More Lighthouses: Maine Style

Maine wasn’t on our radar when we set visiting fifteen lighthouses as one of our goals for 2015; but when we decided to take a September New England trip, Maine lighthouses were a natural part of our time along the coast.

Our first night in Maine, we stopped in York, the site of Cape Neddick Light. From Sohier Park we viewed the lighthouse located atop a rock island a short distance off shore,

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and as I turned around, the view of a white rowboat beached on the rock below with an inn in the background brought together everything New England.

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Later that afternoon, we burned off our seafood lunch by walking eight-tenths of a mile out to Rockland Breakwater Lighthouse along the granite breakwater.

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Couldn’t have asked for a more beautiful day surrounded by the blue sky and waters.

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Egg Rock, the small island with a lighthouse, was barely visible from the mainland; but that couldn’t keep us from counting this as lighthouse number twenty-one. Located in Bar Harbor, we were able to photograph the lighthouse from Acadia National Park.

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From Acadia’s Schoodic Point, the Winter Harbor Lighthouse is clearly visible, but again its location on an island in Frenchman Bay prevents an up-close visit.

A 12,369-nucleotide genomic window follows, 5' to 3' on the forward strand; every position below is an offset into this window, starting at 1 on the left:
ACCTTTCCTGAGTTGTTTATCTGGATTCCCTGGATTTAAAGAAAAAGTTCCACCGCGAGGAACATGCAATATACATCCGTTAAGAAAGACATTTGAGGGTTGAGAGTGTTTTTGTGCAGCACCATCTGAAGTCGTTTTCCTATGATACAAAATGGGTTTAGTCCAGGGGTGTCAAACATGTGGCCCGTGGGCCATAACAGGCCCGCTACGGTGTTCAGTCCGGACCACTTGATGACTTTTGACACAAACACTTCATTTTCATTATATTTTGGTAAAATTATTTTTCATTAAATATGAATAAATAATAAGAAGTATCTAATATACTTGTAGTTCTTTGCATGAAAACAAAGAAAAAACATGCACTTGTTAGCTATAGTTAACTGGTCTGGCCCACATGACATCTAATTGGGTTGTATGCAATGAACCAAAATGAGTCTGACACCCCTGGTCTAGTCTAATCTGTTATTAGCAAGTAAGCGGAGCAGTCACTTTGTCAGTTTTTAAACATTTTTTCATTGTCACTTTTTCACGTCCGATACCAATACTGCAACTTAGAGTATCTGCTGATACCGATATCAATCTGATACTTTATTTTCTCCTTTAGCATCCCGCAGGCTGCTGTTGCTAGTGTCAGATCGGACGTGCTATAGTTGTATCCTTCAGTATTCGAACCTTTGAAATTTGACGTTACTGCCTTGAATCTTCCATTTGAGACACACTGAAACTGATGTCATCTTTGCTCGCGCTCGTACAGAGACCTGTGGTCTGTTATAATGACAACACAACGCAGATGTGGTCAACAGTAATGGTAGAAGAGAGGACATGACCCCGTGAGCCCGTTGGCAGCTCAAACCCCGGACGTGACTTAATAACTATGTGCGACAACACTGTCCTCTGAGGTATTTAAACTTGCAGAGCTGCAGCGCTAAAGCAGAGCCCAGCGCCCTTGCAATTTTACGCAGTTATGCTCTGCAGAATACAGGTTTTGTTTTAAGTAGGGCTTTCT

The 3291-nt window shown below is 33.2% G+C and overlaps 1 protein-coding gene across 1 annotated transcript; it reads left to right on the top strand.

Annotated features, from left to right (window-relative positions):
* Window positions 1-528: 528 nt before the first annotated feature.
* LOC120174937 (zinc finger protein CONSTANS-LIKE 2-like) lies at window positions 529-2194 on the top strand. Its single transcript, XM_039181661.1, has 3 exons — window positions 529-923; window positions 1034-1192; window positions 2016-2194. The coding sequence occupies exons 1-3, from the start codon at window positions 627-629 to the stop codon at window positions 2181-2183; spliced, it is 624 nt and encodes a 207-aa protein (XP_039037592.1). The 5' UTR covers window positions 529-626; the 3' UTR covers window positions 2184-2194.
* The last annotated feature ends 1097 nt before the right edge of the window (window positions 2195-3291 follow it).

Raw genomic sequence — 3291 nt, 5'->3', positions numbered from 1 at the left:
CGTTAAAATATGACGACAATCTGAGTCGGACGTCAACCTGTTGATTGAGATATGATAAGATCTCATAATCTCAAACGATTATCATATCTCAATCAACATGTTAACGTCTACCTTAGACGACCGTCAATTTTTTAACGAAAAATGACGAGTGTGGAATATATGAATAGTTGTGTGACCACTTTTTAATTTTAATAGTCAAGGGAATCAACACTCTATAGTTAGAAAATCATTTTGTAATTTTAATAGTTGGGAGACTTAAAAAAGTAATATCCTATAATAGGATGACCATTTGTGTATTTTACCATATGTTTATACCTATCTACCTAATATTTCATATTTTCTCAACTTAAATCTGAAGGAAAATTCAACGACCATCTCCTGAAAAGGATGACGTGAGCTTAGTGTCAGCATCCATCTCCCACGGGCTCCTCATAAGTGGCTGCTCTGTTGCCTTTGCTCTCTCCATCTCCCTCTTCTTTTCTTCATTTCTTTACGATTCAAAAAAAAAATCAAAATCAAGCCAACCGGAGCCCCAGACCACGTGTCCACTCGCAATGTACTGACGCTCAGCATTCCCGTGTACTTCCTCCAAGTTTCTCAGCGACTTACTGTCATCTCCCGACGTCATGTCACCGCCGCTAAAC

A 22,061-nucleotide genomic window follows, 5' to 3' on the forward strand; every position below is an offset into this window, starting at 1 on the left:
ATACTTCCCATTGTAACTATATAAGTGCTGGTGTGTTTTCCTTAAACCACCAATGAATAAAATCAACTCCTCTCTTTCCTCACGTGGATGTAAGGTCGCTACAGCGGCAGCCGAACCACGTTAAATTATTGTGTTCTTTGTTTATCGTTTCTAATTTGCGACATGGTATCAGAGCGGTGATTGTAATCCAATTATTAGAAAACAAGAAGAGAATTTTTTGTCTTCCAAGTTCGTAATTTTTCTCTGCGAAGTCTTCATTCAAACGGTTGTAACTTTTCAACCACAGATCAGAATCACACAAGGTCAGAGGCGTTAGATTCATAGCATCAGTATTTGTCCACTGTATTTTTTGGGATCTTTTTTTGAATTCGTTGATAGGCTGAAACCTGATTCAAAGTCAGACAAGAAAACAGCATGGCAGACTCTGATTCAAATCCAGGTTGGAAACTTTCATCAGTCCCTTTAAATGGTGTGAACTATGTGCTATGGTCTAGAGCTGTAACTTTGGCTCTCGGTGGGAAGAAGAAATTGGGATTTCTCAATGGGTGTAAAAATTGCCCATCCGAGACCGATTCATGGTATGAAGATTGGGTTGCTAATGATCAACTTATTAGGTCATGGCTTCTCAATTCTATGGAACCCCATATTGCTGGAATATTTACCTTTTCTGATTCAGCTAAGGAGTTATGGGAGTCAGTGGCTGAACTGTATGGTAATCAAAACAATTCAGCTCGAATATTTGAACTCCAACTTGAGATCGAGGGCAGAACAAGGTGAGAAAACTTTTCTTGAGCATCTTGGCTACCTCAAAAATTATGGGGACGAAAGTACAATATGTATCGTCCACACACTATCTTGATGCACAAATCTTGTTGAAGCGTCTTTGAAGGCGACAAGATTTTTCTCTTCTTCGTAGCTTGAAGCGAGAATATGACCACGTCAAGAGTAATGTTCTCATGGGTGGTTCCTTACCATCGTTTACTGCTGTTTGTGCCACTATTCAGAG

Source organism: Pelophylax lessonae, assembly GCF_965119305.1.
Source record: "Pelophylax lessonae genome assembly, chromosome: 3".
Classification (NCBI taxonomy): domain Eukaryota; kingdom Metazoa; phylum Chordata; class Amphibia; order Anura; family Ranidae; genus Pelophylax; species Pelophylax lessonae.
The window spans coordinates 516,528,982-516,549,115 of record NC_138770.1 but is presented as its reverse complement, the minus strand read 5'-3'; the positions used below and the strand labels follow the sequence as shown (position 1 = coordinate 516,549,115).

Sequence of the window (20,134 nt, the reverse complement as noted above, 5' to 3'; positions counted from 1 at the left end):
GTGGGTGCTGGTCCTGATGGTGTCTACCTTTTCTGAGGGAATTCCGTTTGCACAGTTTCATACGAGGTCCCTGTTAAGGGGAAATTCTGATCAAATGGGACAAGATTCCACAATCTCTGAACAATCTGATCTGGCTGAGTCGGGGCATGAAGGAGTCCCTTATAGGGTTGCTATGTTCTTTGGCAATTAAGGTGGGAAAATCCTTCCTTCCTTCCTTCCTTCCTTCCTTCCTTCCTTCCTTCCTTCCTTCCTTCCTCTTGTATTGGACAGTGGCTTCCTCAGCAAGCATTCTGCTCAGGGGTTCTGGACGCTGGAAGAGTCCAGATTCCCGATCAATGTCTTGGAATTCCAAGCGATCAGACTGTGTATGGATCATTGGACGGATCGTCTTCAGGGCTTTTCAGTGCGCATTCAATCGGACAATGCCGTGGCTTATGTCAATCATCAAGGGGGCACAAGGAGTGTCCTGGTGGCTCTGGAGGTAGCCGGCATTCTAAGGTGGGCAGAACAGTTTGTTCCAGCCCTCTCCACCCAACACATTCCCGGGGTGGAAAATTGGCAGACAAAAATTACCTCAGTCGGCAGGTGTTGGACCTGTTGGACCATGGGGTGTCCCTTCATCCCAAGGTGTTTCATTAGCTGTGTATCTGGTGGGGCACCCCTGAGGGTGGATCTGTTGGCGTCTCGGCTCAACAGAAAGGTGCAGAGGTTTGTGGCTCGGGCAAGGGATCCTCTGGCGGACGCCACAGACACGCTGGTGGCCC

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Our final Maine lighthouse visit…the Prospect Harbor Light. Located behind a fence and a Coast Guard manned security booth, makes access by the public impossible. However, by climbing down on the rocky beach along the road leading to the light, it is possible to get a good, unobstructed view.

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Twenty-three lighthouses. Looks like we underestimated our abilities. And with a camping trip in the Panhandle yet to come, I don’t think we’re finished.

10 Down; 5 To Go

With more than three months left in 2015, we met our goal of visiting 15 lighthouses. On a single day earlier this month, we went to St. Augustine, lighthouse number 14 and Ponce Inlet, lighthouse number 15.

We started the day with a bike ride on the beach at Anastasia Island State Park and took a couple of long distance pictures.

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Then we biked over to the St. Augustine Lighthouse and Museum to get up close views of the lighthouse we’d seen from the beach.

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What’s a trip to St. Augustine without a meal at the Columbia Restaurant? After a delicious lunch, we were ready to begin the next leg of the day’s journey.